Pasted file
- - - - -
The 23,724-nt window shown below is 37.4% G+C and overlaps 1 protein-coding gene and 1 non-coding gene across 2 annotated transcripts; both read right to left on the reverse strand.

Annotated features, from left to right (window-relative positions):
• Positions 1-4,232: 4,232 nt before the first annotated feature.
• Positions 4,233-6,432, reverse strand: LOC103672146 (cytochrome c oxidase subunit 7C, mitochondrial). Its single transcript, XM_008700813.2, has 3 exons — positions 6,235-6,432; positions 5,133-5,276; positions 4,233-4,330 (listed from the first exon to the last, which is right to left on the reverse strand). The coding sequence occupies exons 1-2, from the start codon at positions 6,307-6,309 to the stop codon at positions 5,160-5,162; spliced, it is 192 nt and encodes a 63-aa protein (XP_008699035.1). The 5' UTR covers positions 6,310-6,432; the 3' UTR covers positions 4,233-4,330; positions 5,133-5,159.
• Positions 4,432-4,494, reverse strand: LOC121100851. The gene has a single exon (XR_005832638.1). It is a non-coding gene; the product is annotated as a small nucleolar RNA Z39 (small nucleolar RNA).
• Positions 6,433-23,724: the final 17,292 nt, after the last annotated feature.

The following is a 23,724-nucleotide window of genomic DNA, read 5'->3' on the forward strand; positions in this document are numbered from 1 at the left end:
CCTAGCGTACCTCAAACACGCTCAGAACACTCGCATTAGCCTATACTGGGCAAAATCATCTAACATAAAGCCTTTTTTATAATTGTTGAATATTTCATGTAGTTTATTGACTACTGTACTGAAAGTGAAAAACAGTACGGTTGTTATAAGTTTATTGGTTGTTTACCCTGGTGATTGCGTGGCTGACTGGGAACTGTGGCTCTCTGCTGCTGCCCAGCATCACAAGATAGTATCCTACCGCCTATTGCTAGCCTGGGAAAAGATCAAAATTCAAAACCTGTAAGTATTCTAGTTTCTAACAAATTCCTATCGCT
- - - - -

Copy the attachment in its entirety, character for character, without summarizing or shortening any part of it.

The 23,724-nt window shown below is 37.4% G+C and overlaps 1 protein-coding gene and 1 non-coding gene across 2 annotated transcripts; both read right to left on the reverse strand.

Annotated features, from left to right (window-relative positions):
• Positions 1-4,232: 4,232 nt before the first annotated feature.
• Positions 4,233-6,432, reverse strand: LOC103672146 (cytochrome c oxidase subunit 7C, mitochondrial). Its single transcript, XM_008700813.2, has 3 exons — positions 6,235-6,432; positions 5,133-5,276; positions 4,233-4,330 (listed from the first exon to the last, which is right to left on the reverse strand). The coding sequence occupies exons 1-2, from the start codon at positions 6,307-6,309 to the stop codon at positions 5,160-5,162; spliced, it is 192 nt and encodes a 63-aa protein (XP_008699035.1). The 5' UTR covers positions 6,310-6,432; the 3' UTR covers positions 4,233-4,330; positions 5,133-5,159.
• Positions 4,432-4,494, reverse strand: LOC121100851. The gene has a single exon (XR_005832638.1). It is a non-coding gene; the product is annotated as a small nucleolar RNA Z39 (small nucleolar RNA).
• Positions 6,433-23,724: the final 17,292 nt, after the last annotated feature.

The following is a 23,724-nucleotide window of genomic DNA, read 5'->3' on the forward strand; positions in this document are numbered from 1 at the left end:
CCTAGCGTACCTCAAACACGCTCAGAACACTCGCATTAGCCTATACTGGGCAAAATCATCTAACATAAAGCCTTTTTTATAATTGTTGAATATTTCATGTAGTTTATTGACTACTGTACTGAAAGTGAAAAACAGTACGGTTGTTATAAGTTTATTGGTTGTTTACCCTGGTGATTGCGTGGCTGACTGGGAACTGTGGCTCTCTGCTGCTGCCCAGCATCACAAGATAGTATCCTACCGCCTATTGCTAGCCTGGGAAAAGATCAAAATTCAAAACCTGTAAGTATTCTAGTTTCTAACAAATTCCTATCGCT